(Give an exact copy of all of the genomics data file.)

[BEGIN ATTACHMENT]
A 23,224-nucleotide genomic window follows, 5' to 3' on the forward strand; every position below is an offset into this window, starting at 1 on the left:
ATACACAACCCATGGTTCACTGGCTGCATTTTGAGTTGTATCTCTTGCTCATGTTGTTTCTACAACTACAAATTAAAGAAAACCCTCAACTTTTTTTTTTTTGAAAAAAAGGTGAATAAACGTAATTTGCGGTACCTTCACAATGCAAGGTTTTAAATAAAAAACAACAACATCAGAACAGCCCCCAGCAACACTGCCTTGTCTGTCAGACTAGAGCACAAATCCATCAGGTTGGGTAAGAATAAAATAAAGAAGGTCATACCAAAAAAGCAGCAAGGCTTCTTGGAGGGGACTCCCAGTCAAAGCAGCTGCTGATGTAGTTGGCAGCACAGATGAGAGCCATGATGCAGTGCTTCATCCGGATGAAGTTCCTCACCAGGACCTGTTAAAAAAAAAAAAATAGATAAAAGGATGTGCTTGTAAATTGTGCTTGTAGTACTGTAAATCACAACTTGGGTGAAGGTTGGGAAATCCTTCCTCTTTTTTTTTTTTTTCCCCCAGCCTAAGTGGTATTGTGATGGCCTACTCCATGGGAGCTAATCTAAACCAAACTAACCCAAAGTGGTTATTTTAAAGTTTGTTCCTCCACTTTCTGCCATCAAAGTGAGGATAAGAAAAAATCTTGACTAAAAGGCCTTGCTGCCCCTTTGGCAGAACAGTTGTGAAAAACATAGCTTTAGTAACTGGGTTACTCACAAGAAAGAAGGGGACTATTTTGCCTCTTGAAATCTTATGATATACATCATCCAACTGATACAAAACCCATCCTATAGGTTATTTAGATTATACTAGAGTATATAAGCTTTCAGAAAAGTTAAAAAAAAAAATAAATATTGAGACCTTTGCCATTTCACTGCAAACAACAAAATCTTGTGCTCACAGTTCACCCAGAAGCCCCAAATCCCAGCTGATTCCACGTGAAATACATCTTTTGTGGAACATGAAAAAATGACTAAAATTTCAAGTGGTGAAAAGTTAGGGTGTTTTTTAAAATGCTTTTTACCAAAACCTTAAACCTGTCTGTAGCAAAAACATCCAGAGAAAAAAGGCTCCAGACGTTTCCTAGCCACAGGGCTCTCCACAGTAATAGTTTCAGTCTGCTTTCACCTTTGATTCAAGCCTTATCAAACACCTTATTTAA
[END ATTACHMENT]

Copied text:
A 23,224-nucleotide genomic window follows, 5' to 3' on the forward strand; every position below is an offset into this window, starting at 1 on the left:
ATACACAACCCATGGTTCACTGGCTGCATTTTGAGTTGTATCTCTTGCTCATGTTGTTTCTACAACTACAAATTAAAGAAAACCCTCAACTTTTTTTTTTTTGAAAAAAAGGTGAATAAACGTAATTTGCGGTACCTTCACAATGCAAGGTTTTAAATAAAAAACAACAACATCAGAACAGCCCCCAGCAACACTGCCTTGTCTGTCAGACTAGAGCACAAATCCATCAGGTTGGGTAAGAATAAAATAAAGAAGGTCATACCAAAAAAGCAGCAAGGCTTCTTGGAGGGGACTCCCAGTCAAAGCAGCTGCTGATGTAGTTGGCAGCACAGATGAGAGCCATGATGCAGTGCTTCATCCGGATGAAGTTCCTCACCAGGACCTGTTAAAAAAAAAAAAATAGATAAAAGGATGTGCTTGTAAATTGTGCTTGTAGTACTGTAAATCACAACTTGGGTGAAGGTTGGGAAATCCTTCCTCTTTTTTTTTTTTTTCCCCCAGCCTAAGTGGTATTGTGATGGCCTACTCCATGGGAGCTAATCTAAACCAAACTAACCCAAAGTGGTTATTTTAAAGTTTGTTCCTCCACTTTCTGCCATCAAAGTGAGGATAAGAAAAAATCTTGACTAAAAGGCCTTGCTGCCCCTTTGGCAGAACAGTTGTGAAAAACATAGCTTTAGTAACTGGGTTACTCACAAGAAAGAAGGGGACTATTTTGCCTCTTGAAATCTTATGATATACATCATCCAACTGATACAAAACCCATCCTATAGGTTATTTAGATTATACTAGAGTATATAAGCTTTCAGAAAAGTTAAAAAAAAAAATAAATATTGAGACCTTTGCCATTTCACTGCAAACAACAAAATCTTGTGCTCACAGTTCACCCAGAAGCCCCAAATCCCAGCTGATTCCACGTGAAATACATCTTTTGTGGAACATGAAAAAATGACTAAAATTTCAAGTGGTGAAAAGTTAGGGTGTTTTTTAAAATGCTTTTTACCAAAACCTTAAACCTGTCTGTAGCAAAAACATCCAGAGAAAAAAGGCTCCAGACGTTTCCTAGCCACAGGGCTCTCCACAGTAATAGTTTCAGTCTGCTTTCACCTTTGATTCAAGCCTTATCAAACACCTTATTTAA